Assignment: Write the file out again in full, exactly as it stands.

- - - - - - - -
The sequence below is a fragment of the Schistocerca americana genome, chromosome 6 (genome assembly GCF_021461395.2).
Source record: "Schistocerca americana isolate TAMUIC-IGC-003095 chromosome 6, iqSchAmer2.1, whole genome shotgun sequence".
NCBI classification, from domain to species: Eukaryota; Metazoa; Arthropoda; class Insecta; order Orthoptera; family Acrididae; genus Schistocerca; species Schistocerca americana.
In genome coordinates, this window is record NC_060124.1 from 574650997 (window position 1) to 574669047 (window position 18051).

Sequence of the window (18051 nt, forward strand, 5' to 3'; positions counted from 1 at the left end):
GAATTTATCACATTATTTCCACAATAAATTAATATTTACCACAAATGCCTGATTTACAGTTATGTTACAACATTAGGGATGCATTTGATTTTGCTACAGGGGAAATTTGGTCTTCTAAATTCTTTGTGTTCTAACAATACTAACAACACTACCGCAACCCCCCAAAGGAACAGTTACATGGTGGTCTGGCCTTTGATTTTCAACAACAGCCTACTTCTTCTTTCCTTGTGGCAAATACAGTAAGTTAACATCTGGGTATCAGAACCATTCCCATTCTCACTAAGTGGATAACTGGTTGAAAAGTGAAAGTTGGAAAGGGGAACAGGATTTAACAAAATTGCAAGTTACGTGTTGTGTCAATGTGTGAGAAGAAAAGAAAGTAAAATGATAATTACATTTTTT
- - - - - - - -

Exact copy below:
The sequence below is a fragment of the Schistocerca americana genome, chromosome 6 (genome assembly GCF_021461395.2).
Source record: "Schistocerca americana isolate TAMUIC-IGC-003095 chromosome 6, iqSchAmer2.1, whole genome shotgun sequence".
NCBI classification, from domain to species: Eukaryota; Metazoa; Arthropoda; class Insecta; order Orthoptera; family Acrididae; genus Schistocerca; species Schistocerca americana.
In genome coordinates, this window is record NC_060124.1 from 574650997 (window position 1) to 574669047 (window position 18051).

Sequence of the window (18051 nt, forward strand, 5' to 3'; positions counted from 1 at the left end):
GAATTTATCACATTATTTCCACAATAAATTAATATTTACCACAAATGCCTGATTTACAGTTATGTTACAACATTAGGGATGCATTTGATTTTGCTACAGGGGAAATTTGGTCTTCTAAATTCTTTGTGTTCTAACAATACTAACAACACTACCGCAACCCCCCAAAGGAACAGTTACATGGTGGTCTGGCCTTTGATTTTCAACAACAGCCTACTTCTTCTTTCCTTGTGGCAAATACAGTAAGTTAACATCTGGGTATCAGAACCATTCCCATTCTCACTAAGTGGATAACTGGTTGAAAAGTGAAAGTTGGAAAGGGGAACAGGATTTAACAAAATTGCAAGTTACGTGTTGTGTCAATGTGTGAGAAGAAAAGAAAGTAAAATGATAATTACATTTTTT